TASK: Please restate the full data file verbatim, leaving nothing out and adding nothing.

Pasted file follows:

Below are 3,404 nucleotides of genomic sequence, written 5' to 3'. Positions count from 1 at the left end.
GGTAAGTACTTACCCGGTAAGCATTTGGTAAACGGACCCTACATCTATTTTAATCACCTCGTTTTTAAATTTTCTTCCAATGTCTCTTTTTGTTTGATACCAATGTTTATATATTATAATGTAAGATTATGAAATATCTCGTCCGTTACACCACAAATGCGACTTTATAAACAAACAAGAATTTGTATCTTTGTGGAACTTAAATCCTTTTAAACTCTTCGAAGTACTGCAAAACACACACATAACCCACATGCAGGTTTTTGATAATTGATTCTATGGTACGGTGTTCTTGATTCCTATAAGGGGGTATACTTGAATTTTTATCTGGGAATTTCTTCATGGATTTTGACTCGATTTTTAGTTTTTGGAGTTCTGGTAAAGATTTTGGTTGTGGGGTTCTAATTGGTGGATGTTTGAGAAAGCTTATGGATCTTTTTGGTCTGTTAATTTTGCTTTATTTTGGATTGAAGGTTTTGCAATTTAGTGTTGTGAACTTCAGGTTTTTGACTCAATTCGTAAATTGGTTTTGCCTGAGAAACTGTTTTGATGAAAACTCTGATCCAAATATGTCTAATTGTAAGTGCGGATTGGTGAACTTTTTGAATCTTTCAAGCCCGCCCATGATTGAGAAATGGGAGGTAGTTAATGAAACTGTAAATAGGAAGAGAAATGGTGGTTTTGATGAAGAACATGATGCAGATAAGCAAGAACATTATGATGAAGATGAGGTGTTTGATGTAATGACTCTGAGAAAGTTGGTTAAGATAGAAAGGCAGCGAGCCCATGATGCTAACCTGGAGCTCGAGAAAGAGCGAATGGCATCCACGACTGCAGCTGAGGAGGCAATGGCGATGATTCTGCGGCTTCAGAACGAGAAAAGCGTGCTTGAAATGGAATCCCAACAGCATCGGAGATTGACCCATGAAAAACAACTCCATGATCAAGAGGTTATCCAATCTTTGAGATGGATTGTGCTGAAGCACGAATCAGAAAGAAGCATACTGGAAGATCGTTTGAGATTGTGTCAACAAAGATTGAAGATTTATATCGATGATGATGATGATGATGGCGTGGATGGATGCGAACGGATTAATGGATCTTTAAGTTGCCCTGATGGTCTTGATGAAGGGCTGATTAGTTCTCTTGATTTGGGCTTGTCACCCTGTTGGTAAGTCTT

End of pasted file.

Below are 3,404 nucleotides of genomic sequence, written 5' to 3'. Positions count from 1 at the left end.
GGTAAGTACTTACCCGGTAAGCATTTGGTAAACGGACCCTACATCTATTTTAATCACCTCGTTTTTAAATTTTCTTCCAATGTCTCTTTTTGTTTGATACCAATGTTTATATATTATAATGTAAGATTATGAAATATCTCGTCCGTTACACCACAAATGCGACTTTATAAACAAACAAGAATTTGTATCTTTGTGGAACTTAAATCCTTTTAAACTCTTCGAAGTACTGCAAAACACACACATAACCCACATGCAGGTTTTTGATAATTGATTCTATGGTACGGTGTTCTTGATTCCTATAAGGGGGTATACTTGAATTTTTATCTGGGAATTTCTTCATGGATTTTGACTCGATTTTTAGTTTTTGGAGTTCTGGTAAAGATTTTGGTTGTGGGGTTCTAATTGGTGGATGTTTGAGAAAGCTTATGGATCTTTTTGGTCTGTTAATTTTGCTTTATTTTGGATTGAAGGTTTTGCAATTTAGTGTTGTGAACTTCAGGTTTTTGACTCAATTCGTAAATTGGTTTTGCCTGAGAAACTGTTTTGATGAAAACTCTGATCCAAATATGTCTAATTGTAAGTGCGGATTGGTGAACTTTTTGAATCTTTCAAGCCCGCCCATGATTGAGAAATGGGAGGTAGTTAATGAAACTGTAAATAGGAAGAGAAATGGTGGTTTTGATGAAGAACATGATGCAGATAAGCAAGAACATTATGATGAAGATGAGGTGTTTGATGTAATGACTCTGAGAAAGTTGGTTAAGATAGAAAGGCAGCGAGCCCATGATGCTAACCTGGAGCTCGAGAAAGAGCGAATGGCATCCACGACTGCAGCTGAGGAGGCAATGGCGATGATTCTGCGGCTTCAGAACGAGAAAAGCGTGCTTGAAATGGAATCCCAACAGCATCGGAGATTGACCCATGAAAAACAACTCCATGATCAAGAGGTTATCCAATCTTTGAGATGGATTGTGCTGAAGCACGAATCAGAAAGAAGCATACTGGAAGATCGTTTGAGATTGTGTCAACAAAGATTGAAGATTTATATCGATGATGATGATGATGATGGCGTGGATGGATGCGAACGGATTAATGGATCTTTAAGTTGCCCTGATGGTCTTGATGAAGGGCTGATTAGTTCTCTTGATTTGGGCTTGTCACCCTGTTGGTAAGTCTT